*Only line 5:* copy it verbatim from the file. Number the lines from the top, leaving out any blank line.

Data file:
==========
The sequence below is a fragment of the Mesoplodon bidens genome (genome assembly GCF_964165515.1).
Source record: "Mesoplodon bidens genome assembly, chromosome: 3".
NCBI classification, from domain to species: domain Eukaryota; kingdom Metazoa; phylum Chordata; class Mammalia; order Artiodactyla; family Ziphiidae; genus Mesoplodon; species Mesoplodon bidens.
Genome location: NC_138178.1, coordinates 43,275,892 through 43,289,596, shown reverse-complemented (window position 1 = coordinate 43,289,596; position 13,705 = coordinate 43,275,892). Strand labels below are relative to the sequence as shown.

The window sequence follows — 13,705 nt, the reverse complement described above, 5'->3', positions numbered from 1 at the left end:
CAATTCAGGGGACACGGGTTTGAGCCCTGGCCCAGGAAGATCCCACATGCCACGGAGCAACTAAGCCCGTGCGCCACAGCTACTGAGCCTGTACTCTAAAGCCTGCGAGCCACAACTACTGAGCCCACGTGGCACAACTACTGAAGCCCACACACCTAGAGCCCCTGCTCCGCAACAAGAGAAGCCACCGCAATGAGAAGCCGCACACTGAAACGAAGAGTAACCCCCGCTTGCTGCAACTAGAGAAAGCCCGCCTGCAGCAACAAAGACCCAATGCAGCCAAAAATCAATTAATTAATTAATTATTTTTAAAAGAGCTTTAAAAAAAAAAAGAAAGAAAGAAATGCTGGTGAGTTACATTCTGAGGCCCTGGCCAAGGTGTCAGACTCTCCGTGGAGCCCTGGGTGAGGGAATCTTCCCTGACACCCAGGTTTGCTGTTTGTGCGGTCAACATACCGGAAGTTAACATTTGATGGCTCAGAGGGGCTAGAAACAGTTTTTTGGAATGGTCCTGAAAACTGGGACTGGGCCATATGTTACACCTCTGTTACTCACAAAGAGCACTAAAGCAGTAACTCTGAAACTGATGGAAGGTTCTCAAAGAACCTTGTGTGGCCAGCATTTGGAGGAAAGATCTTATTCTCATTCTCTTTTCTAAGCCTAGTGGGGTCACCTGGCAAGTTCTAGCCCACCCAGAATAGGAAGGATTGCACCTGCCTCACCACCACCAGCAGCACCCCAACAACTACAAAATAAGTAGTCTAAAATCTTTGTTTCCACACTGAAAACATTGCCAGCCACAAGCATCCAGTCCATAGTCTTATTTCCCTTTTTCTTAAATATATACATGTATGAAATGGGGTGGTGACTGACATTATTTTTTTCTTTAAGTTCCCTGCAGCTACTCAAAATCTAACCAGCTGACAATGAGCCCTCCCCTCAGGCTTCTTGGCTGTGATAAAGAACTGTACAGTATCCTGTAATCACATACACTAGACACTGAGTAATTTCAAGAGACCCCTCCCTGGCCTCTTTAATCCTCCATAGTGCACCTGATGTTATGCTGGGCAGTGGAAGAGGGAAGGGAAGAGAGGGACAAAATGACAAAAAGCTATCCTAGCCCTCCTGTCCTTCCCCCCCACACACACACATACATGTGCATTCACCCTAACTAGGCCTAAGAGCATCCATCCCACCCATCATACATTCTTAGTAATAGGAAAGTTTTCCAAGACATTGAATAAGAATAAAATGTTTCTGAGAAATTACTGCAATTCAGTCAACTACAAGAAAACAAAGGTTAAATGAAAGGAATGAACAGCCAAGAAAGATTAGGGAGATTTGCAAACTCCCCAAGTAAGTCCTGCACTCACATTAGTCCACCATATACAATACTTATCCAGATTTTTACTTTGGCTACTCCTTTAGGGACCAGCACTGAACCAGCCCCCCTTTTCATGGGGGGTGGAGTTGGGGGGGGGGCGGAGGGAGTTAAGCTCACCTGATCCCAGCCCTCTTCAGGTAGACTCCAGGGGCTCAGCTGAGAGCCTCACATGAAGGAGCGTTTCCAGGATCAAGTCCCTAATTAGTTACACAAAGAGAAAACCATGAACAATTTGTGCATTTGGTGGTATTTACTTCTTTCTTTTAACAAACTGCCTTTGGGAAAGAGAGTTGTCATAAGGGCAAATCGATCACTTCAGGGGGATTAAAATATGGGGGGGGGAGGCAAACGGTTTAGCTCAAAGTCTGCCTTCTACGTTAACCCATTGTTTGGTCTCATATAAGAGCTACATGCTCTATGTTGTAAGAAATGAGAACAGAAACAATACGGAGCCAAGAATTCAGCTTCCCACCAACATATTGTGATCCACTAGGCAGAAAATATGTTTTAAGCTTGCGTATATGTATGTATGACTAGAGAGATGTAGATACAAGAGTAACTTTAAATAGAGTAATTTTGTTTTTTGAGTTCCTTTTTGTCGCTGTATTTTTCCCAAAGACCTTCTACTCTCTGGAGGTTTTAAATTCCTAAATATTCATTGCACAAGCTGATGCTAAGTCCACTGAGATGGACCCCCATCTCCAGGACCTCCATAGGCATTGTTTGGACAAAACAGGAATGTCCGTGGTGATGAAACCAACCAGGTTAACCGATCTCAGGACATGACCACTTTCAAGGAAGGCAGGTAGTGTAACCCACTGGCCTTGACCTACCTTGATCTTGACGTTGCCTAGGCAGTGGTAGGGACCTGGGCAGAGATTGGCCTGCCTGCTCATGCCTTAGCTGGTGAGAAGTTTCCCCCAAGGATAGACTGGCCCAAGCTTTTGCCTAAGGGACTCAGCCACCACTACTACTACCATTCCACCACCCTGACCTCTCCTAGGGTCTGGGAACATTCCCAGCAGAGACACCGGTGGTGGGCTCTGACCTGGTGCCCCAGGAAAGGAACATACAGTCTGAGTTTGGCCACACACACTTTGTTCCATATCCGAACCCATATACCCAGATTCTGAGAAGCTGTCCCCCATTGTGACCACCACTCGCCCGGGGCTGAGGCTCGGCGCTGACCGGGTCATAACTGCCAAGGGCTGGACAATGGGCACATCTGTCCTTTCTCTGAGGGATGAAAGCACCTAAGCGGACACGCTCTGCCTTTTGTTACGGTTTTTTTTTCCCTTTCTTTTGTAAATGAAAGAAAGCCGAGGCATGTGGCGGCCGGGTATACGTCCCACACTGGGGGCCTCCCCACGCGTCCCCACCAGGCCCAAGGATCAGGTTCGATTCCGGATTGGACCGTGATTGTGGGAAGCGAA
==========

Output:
The window sequence follows — 13,705 nt, the reverse complement described above, 5'->3', positions numbered from 1 at the left end: